Skip to main content

HUD Policy Could Be Killing Reverse Mortgages

Keith Griffin
Apr 28, 2020
Housing and Urban Development headquarters

Has the Department of Housing and Urban Development put such stringent requirements on reverse mortgages that HUD may ultimately kill them? That’s the theory of a Forbes columnist who previously worked for the Federal Reserve Bank in New York as chief economist.
 
Jack Guttentag writes in his opinion column that HUD made errors in making home equity conversion mortgages, commonly known as reverse mortgages, standalone products instead of part of a larger financial portfolio. HUD, through the Federal Housing Authority, bars lenders from “involvement with any other financial or insurance product.” This rule stemmed from some abusive transactions early in the history of the program where HECMs were combined with annuities in order to generate two commissions.
 
Drops in real estate values are hurting retirees, Guttentag said. Current HECM losses are much higher than they would be if HECMs were integrated into retirement plans.
 
The mortality-sharing feature of annuities allows retirees taking a HECM to draw larger amounts over their lifetimes if they combine it properly with an annuity, said Guttentag. This would be particularly valuable for house-rich/cash/poor retirees who have negligible financial assets.
 
In the column, Guttentag adds homeowners with significant amounts of financial assets can safely increase the rate of return on assets by integrating asset management with a HECM and an annuity. According to Guttentag, the reverse mortgage client pool has been heavily weighted by borrowers with low credit scores, many in desperate financial condition, who turn to a HECM as their last resort. Many such borrowers fail to pay their property taxes and maintain their properties in good condition.
 
Reverse mortgages that are integrated with asset management and annuities into comprehensive retirement plans are likely to draw borrowers with better payment habits, said Guttentag. Further, a borrower who obtains a rising payment for life is better positioned to meet home ownership charges than those who exhaust their HECM borrowing capacity in the first few years.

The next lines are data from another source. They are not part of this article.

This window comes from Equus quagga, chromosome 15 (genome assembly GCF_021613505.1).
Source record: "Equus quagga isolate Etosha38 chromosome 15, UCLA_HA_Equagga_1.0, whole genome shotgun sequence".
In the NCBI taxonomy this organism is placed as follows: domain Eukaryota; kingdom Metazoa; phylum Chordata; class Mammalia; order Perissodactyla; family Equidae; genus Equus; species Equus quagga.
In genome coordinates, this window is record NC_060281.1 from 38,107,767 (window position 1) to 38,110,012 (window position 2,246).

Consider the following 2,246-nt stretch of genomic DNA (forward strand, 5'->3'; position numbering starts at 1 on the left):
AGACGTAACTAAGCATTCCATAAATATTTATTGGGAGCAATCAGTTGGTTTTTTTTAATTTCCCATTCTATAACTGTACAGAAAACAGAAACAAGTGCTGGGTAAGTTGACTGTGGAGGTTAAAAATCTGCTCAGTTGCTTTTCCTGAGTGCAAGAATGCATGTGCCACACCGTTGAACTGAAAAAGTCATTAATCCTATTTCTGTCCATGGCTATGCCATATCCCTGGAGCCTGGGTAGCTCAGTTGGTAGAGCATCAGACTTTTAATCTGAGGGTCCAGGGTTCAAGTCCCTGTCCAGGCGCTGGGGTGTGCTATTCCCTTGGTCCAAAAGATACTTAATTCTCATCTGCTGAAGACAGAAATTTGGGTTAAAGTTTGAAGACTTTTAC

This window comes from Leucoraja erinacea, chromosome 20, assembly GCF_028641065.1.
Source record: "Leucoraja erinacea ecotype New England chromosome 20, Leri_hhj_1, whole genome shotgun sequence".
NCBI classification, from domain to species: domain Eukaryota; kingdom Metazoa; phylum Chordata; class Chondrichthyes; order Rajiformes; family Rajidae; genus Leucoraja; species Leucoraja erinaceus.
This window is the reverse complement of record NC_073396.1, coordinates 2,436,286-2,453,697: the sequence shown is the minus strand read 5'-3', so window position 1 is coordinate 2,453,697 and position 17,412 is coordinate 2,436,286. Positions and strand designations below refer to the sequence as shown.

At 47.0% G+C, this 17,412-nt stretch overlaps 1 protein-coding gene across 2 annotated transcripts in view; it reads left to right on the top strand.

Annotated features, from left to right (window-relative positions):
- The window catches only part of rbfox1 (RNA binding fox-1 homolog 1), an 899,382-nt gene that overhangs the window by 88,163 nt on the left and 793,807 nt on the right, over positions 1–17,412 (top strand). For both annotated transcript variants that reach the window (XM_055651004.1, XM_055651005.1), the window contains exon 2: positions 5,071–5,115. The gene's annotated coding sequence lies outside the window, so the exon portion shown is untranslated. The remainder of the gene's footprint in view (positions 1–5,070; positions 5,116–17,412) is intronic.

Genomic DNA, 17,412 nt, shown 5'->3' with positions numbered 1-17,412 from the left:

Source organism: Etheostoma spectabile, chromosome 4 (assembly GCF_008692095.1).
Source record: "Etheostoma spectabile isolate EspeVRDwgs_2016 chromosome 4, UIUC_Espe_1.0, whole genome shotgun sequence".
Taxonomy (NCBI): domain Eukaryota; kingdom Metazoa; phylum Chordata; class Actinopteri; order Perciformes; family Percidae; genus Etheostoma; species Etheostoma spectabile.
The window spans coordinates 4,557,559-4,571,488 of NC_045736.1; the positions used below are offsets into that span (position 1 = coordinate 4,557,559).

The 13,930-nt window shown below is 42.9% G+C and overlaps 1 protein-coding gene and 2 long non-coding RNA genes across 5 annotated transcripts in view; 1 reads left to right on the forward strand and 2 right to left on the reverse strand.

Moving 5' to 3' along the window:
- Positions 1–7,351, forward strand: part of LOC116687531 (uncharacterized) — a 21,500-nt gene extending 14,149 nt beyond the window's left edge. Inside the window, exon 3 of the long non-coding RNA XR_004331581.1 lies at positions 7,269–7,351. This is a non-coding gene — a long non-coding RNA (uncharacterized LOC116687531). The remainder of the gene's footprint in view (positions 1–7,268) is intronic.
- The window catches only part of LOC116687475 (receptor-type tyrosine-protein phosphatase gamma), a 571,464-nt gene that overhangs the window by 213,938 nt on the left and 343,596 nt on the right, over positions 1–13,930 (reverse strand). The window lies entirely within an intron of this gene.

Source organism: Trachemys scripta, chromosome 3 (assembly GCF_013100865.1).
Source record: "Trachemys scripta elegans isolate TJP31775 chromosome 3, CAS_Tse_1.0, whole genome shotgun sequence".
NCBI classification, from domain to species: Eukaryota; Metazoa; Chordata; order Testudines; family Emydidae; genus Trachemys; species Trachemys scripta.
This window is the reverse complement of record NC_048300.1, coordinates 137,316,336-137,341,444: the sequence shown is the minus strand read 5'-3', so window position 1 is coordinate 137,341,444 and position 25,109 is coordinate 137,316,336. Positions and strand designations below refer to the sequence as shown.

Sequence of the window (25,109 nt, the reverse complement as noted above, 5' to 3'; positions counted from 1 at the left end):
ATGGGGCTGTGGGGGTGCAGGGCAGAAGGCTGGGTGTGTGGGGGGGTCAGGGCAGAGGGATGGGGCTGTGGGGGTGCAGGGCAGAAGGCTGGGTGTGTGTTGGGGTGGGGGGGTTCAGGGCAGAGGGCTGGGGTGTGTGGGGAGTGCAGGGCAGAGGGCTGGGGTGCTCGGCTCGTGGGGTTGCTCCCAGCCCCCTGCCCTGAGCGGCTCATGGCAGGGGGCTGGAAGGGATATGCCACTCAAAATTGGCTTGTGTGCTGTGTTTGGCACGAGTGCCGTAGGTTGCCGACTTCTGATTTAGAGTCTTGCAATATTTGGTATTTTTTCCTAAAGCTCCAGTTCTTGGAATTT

Published
Apr 28, 2020
More from
Reverse
HECM Endorsements Plummet More Than 14 Percent

Home equity conversion mortgage endorsements plummeted 14.3% in August 2021 to 3,679 loans.

Reverse
Sep 14, 2021
Reverse Mortgages Aren't Expanding Into Broader Mortgage Business

The reverse mortgage sector has remained strong accounting for more than 4,000 loans a month, according to Reverse Mortgage Daily, however, growing the business further has been on the back burner.

Reverse
Jul 28, 2021
FHA Adds COVID-19 Recovery Options For Forward And Reverse Borrowers

The Federal Housing Administration announced additional COVID-19 recovery options to help both forward and reverse homeowners who are facing hardships as a result of the pandemic.

FHA
Jul 26, 2021
RMF Revamps Its Borrower Qualification Process To Increase Efficiency

Reverse Mortgage Funding, LLC (RMF) is taking a new approach to the borrower qualification process for those seeking a reverse mortgage. The process was created to drive efficiency during the approval process and increase reverse mortgage market growth.

Reverse
Jul 20, 2021
Reverse Mortgage Endorsements Slide By More Than 4 Percent In June

Reverse mortgage endorsements decline by 4.4% to 4,160 loans, increasing the streak of more than 4,000 loans per month, according to Reverse Mortgage Daily.

Reverse
Jul 06, 2021
Liberty Reverse Mortgage Becomes Full Service Reverse Lender Following RMS Acquisition

Last week Ocwen Financial Services announced the acquisition of Reverse Mortgage Solutions. In a recent interview with Reverse Mortgage Daily, Mike Kent shared how the acquisition will affect the company.

Reverse
Jun 22, 2021